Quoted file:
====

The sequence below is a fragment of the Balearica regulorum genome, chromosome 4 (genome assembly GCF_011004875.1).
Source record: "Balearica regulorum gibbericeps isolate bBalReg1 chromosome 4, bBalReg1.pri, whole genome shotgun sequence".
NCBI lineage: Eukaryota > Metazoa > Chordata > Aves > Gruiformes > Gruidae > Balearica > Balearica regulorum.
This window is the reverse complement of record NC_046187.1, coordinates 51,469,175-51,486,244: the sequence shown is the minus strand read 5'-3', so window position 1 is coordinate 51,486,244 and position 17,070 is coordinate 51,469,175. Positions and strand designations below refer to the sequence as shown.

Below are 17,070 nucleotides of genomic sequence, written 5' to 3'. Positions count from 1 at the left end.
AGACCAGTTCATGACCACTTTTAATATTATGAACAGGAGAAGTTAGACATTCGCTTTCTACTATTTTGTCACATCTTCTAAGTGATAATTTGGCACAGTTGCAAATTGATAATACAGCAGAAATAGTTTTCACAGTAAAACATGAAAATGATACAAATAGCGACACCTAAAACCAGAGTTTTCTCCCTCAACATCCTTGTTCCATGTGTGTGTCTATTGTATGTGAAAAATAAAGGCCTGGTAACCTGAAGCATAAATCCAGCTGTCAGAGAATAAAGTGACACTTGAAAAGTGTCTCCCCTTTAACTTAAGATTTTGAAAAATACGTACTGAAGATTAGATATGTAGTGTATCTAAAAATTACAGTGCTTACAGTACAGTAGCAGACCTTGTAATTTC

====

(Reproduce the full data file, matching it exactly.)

The sequence below is a fragment of the Balearica regulorum genome, chromosome 4 (genome assembly GCF_011004875.1).
Source record: "Balearica regulorum gibbericeps isolate bBalReg1 chromosome 4, bBalReg1.pri, whole genome shotgun sequence".
NCBI lineage: Eukaryota > Metazoa > Chordata > Aves > Gruiformes > Gruidae > Balearica > Balearica regulorum.
This window is the reverse complement of record NC_046187.1, coordinates 51,469,175-51,486,244: the sequence shown is the minus strand read 5'-3', so window position 1 is coordinate 51,486,244 and position 17,070 is coordinate 51,469,175. Positions and strand designations below refer to the sequence as shown.

Below are 17,070 nucleotides of genomic sequence, written 5' to 3'. Positions count from 1 at the left end.
AGACCAGTTCATGACCACTTTTAATATTATGAACAGGAGAAGTTAGACATTCGCTTTCTACTATTTTGTCACATCTTCTAAGTGATAATTTGGCACAGTTGCAAATTGATAATACAGCAGAAATAGTTTTCACAGTAAAACATGAAAATGATACAAATAGCGACACCTAAAACCAGAGTTTTCTCCCTCAACATCCTTGTTCCATGTGTGTGTCTATTGTATGTGAAAAATAAAGGCCTGGTAACCTGAAGCATAAATCCAGCTGTCAGAGAATAAAGTGACACTTGAAAAGTGTCTCCCCTTTAACTTAAGATTTTGAAAAATACGTACTGAAGATTAGATATGTAGTGTATCTAAAAATTACAGTGCTTACAGTACAGTAGCAGACCTTGTAATTTC